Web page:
“And, though we are leading from the top down,” Proud continues. “We are actually playing from the bottom up. We are relying on the bottom guys and bringing them up, and everyone is looking to do their share.”

The other side effect of last year’s graduation was a reduced set of expectations on this year’s team. This year’s USLIA Pre-Season poll marked first time in several years that the Bears were ranked out of the top ten- they were No. 11 and have worked themselves up to No. 9 presently. But this is just fine with Proud. “We have no expectations at all. No longer is the scoreboard the measure of our success. We are competing with ourselves everyday, trying to get better than the day before and to reach our full potential. Everyday, we have a game- Cal vs. Cal at 4pm.”

There are some days, he acknowledges, where you can do your best and the other team still walks off victorious. “But, that’s okay,” he says. “If we play our hardest and play the best lacrosse we can as a group, we can rest easy at night. We’re getting back to the substance, not the image of it.”

A renewed sense of urgency, a revitalized sense of purpose, and a rejuvenated team spirit has the Bears playing some of the best team lacrosse in years. And Proud is having the most fun of his six-year coaching career. “And, I’m saying that coming off of one of the worst losses [17-8 vs. Michigan last Friday] of recent memory,” he acknowledges.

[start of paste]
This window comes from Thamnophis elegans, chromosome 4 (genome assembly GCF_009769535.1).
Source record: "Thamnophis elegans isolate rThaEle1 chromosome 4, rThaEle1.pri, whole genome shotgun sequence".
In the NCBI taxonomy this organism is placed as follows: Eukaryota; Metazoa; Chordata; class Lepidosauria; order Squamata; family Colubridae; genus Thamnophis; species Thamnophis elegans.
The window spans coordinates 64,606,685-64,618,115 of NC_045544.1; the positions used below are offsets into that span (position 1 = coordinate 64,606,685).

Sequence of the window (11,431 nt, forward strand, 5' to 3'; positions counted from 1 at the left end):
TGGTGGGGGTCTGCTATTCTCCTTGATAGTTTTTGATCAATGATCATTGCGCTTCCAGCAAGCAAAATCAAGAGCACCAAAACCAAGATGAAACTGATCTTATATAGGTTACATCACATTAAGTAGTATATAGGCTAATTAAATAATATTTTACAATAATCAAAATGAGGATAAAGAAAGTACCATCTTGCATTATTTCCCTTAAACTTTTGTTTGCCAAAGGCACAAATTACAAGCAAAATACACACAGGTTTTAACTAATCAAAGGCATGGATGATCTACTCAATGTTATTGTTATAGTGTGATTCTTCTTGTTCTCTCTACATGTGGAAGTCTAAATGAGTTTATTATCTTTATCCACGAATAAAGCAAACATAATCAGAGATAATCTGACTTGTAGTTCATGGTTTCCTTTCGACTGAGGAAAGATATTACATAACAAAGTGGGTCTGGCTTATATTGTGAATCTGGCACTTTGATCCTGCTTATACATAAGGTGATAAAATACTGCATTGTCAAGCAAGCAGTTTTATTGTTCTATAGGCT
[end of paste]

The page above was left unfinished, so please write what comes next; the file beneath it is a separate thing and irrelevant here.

Lacrosse is a metaphor for life. Moreover, Proud says, “lacrosse is life.” Success, true success, on the field is predicated on ideals and commitments whose scope is not limited to the sporting arena. Dedication, perseverance, selflessness, teamwork, and group pride are far-reaching concepts whose impact extends well beyond the end lines. Based on their inspired work ethic, their commitment to one another, and their drive to succeed together, it is clear that the 2002 Golden Bears are champions both on the lacrosse field and in life.


Saturday, March 23, 2002
Parker Nets 9 as
California Outguns Texas A&M, 23-14

By Brian Hanson
WCLL Correspondent for